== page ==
Wednesday, July 11, 2012

Nine lives

There are times I believe I'm the only one in the world who likes to think of the future as something tangible and malleable. I consider what I want out of life and figure out how to manipulate my experiences and visions of my adult life so that what I want becomes what I have.

Not that I believe I will necessarily attain all my goals or arrive at a certain predestined point by the time I'm in my mid-20's, but to the extent that I often consider how life could play out.

I think that freaks out some people. When I tell friends, family or romantic interests that I have certain life goals and expectations, they tend to respond either one of two ways: 1. brushing it off or 2. laughing and questioning my sincerity.

The truth is, I have had several incarnations of a life plan. But with every single one, I've felt completely seriously that they would happen. That I would end up living the way I imagined in my head. And even if things don't turn out exactly the way I picture, I'm certain that my concept of the future is not something to warrant brushing off or scoffing.

That's why I felt I might share a few of my visions of the future with you. There aren't nine (the title of this blog is a misnomer), but there is more than one - a reflection of how my goals have changed along with myself, but never because of disbelief by my peers.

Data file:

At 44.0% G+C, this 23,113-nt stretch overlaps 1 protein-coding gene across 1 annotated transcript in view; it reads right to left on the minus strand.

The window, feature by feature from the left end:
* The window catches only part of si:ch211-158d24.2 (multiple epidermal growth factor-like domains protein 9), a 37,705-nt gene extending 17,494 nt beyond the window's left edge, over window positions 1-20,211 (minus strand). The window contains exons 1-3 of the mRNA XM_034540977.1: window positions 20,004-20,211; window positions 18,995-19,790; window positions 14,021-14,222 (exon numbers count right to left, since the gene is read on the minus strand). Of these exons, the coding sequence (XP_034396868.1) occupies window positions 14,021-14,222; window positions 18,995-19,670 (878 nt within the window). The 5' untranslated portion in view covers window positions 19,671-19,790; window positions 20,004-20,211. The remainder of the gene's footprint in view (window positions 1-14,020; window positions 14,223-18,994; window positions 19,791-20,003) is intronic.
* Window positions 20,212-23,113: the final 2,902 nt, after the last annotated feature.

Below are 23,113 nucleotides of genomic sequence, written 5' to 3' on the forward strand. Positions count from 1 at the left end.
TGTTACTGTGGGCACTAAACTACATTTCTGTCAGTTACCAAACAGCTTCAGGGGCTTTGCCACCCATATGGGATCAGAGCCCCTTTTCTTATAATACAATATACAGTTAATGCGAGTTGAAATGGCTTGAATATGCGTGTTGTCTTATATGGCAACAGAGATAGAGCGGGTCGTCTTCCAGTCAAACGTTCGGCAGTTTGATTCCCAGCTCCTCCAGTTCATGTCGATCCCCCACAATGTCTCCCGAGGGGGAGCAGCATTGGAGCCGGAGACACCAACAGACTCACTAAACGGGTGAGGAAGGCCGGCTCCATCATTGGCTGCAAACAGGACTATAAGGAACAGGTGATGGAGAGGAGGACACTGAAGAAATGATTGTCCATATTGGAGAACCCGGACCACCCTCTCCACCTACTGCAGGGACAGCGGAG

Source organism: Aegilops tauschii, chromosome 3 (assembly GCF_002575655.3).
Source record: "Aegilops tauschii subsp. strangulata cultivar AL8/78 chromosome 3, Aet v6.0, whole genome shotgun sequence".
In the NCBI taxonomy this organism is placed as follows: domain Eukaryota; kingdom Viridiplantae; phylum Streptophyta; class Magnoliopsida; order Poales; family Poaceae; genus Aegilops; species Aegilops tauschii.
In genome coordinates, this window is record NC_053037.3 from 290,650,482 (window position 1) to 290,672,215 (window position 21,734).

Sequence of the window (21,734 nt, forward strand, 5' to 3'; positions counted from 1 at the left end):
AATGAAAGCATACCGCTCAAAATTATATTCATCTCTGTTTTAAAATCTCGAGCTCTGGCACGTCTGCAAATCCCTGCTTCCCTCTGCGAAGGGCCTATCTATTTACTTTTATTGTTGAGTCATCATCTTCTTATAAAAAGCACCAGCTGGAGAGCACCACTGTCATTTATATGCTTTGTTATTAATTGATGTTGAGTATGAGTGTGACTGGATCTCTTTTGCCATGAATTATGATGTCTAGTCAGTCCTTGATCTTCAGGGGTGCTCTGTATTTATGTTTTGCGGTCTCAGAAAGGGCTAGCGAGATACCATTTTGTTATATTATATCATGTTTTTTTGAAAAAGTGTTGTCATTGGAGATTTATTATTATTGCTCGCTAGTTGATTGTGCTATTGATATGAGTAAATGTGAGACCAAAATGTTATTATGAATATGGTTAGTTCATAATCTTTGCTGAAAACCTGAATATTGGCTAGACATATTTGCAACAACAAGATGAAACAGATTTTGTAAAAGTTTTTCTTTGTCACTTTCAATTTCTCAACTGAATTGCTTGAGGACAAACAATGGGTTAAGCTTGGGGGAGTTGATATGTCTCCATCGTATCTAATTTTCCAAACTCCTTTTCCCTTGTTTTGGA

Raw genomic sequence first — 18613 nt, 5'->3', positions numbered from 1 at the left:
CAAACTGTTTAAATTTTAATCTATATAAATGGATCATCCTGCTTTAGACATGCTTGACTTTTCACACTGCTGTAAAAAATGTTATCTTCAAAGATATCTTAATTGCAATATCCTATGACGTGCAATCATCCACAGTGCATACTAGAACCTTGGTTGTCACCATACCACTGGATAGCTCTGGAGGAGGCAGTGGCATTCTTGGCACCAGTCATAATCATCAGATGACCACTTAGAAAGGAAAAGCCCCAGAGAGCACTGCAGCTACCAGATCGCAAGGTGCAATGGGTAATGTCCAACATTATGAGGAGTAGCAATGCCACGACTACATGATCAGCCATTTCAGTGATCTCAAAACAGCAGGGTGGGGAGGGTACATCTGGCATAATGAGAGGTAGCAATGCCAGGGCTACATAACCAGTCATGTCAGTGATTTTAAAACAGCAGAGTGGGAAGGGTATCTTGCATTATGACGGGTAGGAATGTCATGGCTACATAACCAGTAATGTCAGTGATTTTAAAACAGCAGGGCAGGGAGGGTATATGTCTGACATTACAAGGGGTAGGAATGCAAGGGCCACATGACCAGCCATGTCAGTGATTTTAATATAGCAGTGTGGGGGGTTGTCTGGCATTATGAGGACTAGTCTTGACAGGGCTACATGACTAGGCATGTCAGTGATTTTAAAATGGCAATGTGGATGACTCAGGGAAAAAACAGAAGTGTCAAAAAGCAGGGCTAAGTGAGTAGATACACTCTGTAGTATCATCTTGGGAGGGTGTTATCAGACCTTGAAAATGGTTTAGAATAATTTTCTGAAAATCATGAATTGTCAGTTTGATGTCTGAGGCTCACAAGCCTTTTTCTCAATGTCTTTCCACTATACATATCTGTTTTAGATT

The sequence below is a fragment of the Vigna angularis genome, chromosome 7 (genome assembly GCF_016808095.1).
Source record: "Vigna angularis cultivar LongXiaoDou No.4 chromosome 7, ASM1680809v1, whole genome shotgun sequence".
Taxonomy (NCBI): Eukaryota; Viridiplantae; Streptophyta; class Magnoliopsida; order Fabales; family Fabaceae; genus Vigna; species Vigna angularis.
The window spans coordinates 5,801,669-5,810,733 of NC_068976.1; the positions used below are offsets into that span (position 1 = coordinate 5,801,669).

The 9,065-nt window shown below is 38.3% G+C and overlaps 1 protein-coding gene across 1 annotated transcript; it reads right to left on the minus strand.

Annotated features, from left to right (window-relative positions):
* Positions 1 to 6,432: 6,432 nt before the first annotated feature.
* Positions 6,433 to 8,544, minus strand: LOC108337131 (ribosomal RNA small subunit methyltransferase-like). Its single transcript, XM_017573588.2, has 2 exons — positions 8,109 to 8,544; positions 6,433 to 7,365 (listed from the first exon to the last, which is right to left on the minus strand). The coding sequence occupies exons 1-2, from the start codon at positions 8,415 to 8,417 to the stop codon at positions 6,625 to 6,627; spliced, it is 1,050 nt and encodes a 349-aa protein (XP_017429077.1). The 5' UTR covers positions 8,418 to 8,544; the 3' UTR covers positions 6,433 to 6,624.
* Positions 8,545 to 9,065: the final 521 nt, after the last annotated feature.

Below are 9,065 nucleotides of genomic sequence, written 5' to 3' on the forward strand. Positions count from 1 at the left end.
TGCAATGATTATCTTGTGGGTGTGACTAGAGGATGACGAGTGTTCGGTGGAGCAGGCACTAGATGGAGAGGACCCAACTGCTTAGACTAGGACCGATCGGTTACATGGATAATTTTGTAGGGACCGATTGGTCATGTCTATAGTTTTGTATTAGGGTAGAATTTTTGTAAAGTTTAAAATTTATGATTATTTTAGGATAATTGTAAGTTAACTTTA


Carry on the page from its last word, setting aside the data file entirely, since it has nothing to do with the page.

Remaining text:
1. The idea of home

Before I was old enough to really fathom moving away from home, I was always content with the idea of being an Orange County citizen for the rest of my life. I planned to go to school at UCLA like my mom and then head back south to become a veterinarian or an actress or a singer or some other mismatched career to my person.

I used to think in the context of what life would be like if I lived with my parents for the rest of my life. Looking back it's a sort of inane concept, and I can see why others might think it lame. Yet I can still see the benefits of living with a parent if, as in my case, your parent is also your best friend.

Humanity doesn't scoff at people rooming together for prolonged periods of time, but the idea of a child outstaying their welcome at home is something unacceptable. But even at the age of 12 or 13, I was telling my dad that I wasn't sure I'd ever want to be married. That maybe I could live life forever single, my only companion being him. It seems silly in retrospect, but only because being single and maintaining a healthy relationship with your parents are not mutually exclusive concepts.

After a while, I came to my senses and realized there was more to life than a plan etched out of a comfortable living situation from the past 19 years. And I moved onto my first dream life...

2. In my New York brownstone

Up until the age of twelve I think I'd been to New York City maybe three or four times at most. I had relatives in New Jersey, just over an hour's drive from the city, but because of traffic and difficulty parking and a general distaste for touristy travel, we rarely ventured as far as Manhattan.

When I was 11, though, I got really into the musical Wicked. My dad got the CD from one of his piano students and when we listened to it for the first time together, I resolved that Broadway was in style again and I would see this show as soon as possible. This was back in 2004, not even a year after the show had come out and long before it became the layman's Broadway favorite.